How to paint realistic portraits with oil paint


In this video you’ll see my 5-step process painting a female portrait. I find the female form to be the most beautiful and compelling to paint. Although portrait painting is super challenging for me (I used to paint the stick figures). In my opinion, portrait painting has the potential for high emotional impact in comparison to still life painting.

This surreal artwork is the manifestation of self-acceptance. The theme of self-nurturing is symbolized by a woman’s gentle hand holding the white orchids. Like taking care of flowers, nurturing becomes vital for inner growth.

I use high-quality materials to complete every artwork. I paint several pieces a year because every artwork becomes a long process of planning and painting. What you see in a 20-min. video is a compression of weeks of work.


3 thoughts on “How to paint realistic portraits with oil paint

  1. Veronica, Lovely work and I so enjoy the fact you work in both colored pencil and oil. I am currently a colored pencil artist and enjoy the flexibility of CP (not drying to fast or too slow) but I’m also now trying to develop my oil skills having painted in watercolor and acrylic in the past. I’m using water mixable oils due to a sensitivity I have to solvents. But I’m finding I’m having a difficulty trying to adjust to the drying process of oils and finding a way to be productive in it short of having 5 pieces going at once. Due you have any hints for working in oil, scheduling and waiting for things to tack up enough. (The cobra water mixable ones do take longer to tack up, I’m using Zest it for a medium)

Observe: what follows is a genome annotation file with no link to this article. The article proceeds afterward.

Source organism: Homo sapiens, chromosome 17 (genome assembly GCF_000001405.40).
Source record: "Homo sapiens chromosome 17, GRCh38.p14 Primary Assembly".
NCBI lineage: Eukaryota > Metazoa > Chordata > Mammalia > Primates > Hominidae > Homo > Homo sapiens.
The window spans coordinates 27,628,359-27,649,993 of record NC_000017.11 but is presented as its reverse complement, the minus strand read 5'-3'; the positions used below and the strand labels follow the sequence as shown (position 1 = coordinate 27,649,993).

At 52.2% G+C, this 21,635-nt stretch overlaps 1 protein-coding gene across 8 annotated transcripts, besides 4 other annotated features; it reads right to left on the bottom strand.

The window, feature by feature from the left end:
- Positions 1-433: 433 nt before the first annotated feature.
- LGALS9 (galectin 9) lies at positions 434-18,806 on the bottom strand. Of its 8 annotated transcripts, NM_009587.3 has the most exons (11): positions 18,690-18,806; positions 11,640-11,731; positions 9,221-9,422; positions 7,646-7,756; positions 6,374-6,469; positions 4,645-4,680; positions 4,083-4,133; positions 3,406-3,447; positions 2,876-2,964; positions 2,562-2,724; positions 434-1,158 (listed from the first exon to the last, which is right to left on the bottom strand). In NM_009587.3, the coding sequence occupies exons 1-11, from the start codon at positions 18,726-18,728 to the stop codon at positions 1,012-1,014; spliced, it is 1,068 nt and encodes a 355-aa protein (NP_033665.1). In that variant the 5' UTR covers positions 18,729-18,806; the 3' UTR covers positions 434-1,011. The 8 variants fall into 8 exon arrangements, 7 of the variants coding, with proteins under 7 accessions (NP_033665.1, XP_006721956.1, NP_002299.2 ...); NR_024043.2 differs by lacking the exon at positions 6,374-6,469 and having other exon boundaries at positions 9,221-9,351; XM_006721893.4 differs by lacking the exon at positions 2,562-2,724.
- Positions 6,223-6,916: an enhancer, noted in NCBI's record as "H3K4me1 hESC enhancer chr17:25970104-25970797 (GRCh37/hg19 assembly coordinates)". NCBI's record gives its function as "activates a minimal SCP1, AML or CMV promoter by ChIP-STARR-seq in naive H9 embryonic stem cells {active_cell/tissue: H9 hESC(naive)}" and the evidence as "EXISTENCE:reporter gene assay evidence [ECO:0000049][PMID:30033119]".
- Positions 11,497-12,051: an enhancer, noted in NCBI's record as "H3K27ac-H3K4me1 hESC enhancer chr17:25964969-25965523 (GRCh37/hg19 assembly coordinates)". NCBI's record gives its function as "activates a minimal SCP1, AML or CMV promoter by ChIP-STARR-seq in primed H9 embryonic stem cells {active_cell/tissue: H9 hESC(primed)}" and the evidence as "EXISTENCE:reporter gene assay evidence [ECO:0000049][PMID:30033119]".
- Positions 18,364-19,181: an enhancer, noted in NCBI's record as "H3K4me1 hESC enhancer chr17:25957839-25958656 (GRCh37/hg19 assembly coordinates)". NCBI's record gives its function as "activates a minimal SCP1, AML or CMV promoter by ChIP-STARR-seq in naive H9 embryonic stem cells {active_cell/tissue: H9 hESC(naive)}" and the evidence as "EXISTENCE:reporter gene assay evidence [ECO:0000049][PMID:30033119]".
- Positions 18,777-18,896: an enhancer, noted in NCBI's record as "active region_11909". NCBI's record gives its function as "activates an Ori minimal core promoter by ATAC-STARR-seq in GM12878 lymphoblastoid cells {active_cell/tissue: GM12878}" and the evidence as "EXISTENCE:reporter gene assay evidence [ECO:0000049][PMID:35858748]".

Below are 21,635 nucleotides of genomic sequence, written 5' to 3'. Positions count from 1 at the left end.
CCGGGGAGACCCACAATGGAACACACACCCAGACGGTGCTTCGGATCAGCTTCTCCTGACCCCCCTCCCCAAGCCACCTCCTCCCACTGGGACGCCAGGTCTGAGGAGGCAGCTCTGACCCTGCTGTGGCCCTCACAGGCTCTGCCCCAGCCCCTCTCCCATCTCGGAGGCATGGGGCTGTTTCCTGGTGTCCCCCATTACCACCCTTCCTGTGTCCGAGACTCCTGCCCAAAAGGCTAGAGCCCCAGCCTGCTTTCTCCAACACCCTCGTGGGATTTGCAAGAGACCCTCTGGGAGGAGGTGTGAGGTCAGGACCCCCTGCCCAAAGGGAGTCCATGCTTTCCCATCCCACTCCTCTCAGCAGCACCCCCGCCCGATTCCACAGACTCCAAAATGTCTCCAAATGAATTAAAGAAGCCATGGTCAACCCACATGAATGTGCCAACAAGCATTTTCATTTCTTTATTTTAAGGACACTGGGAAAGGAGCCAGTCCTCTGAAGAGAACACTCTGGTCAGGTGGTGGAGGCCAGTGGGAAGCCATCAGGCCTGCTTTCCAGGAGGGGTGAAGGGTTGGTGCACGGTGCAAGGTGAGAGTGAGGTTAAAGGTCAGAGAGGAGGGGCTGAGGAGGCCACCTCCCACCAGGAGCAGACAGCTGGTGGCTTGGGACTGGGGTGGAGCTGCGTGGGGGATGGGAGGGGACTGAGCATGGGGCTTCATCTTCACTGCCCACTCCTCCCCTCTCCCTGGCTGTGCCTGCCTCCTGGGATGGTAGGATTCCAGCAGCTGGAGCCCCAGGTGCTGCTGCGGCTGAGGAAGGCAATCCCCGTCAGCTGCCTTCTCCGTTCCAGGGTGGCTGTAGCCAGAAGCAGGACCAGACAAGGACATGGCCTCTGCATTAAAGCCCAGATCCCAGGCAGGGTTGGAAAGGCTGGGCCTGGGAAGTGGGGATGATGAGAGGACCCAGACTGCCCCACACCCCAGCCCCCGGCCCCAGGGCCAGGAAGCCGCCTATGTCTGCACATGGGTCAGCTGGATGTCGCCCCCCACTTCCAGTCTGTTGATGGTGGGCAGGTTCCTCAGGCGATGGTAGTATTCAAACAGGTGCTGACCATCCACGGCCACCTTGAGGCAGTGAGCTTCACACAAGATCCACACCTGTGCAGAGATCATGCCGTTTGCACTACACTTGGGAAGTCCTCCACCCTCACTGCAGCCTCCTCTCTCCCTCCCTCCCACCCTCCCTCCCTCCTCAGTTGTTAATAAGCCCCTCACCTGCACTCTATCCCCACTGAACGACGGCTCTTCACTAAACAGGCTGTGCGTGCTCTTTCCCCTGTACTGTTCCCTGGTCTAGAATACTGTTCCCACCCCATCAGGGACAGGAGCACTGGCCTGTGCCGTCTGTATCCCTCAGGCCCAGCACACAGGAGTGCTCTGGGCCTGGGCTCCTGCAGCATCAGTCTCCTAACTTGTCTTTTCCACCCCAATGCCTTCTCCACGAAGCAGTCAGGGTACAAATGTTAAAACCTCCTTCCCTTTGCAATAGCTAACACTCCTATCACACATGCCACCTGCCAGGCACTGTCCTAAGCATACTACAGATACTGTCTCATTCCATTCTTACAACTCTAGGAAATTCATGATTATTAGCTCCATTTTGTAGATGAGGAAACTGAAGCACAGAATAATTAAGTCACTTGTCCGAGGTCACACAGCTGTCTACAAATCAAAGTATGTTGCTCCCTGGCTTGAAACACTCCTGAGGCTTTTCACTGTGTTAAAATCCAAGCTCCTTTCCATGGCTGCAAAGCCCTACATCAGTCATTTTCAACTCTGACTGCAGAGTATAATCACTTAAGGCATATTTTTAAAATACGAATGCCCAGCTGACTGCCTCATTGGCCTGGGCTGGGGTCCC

My Cps are always there ready to be picked up and so flexible I’m having a hard time finding a way to work productively in oils. Any hints?

    1. Hi Gloria,
      So sorry I just found your comment! I don’t speed up the drying time of oil paint because it’s really bad from the archival point of view. If you use linseed oil, it usually takes just 2-3 days for a layer to dry. I usually work on several paintings at once because of this. While I paint one thing, the second one dries up. thanks for reaching out!

    2. Hi Gloria!
      Thanks for the complements. I use regular oil paint and I’ve painted with water-soluble oils a long time ago, so I almost don’t remember the experience. What I remember that they didn’t feel that much different from the regular oils. I usually work on several pieces at once so to speak, because they all dry at different speed, and I stay productive this way. There is no way around it but doing it like this or changing your medium to a fast-drying one. Many oil painters use liquin original that dries up the paint in a day. However, I don’t think it’s wise if you paint for collectors and want your work to last, because fast-drying mediums “age” the paint. I don’t know what fast-drying medium would be for water-mixable oils. You probably need to go online or to the art supply store to ask or look around for products. Hope it helps. Veronica

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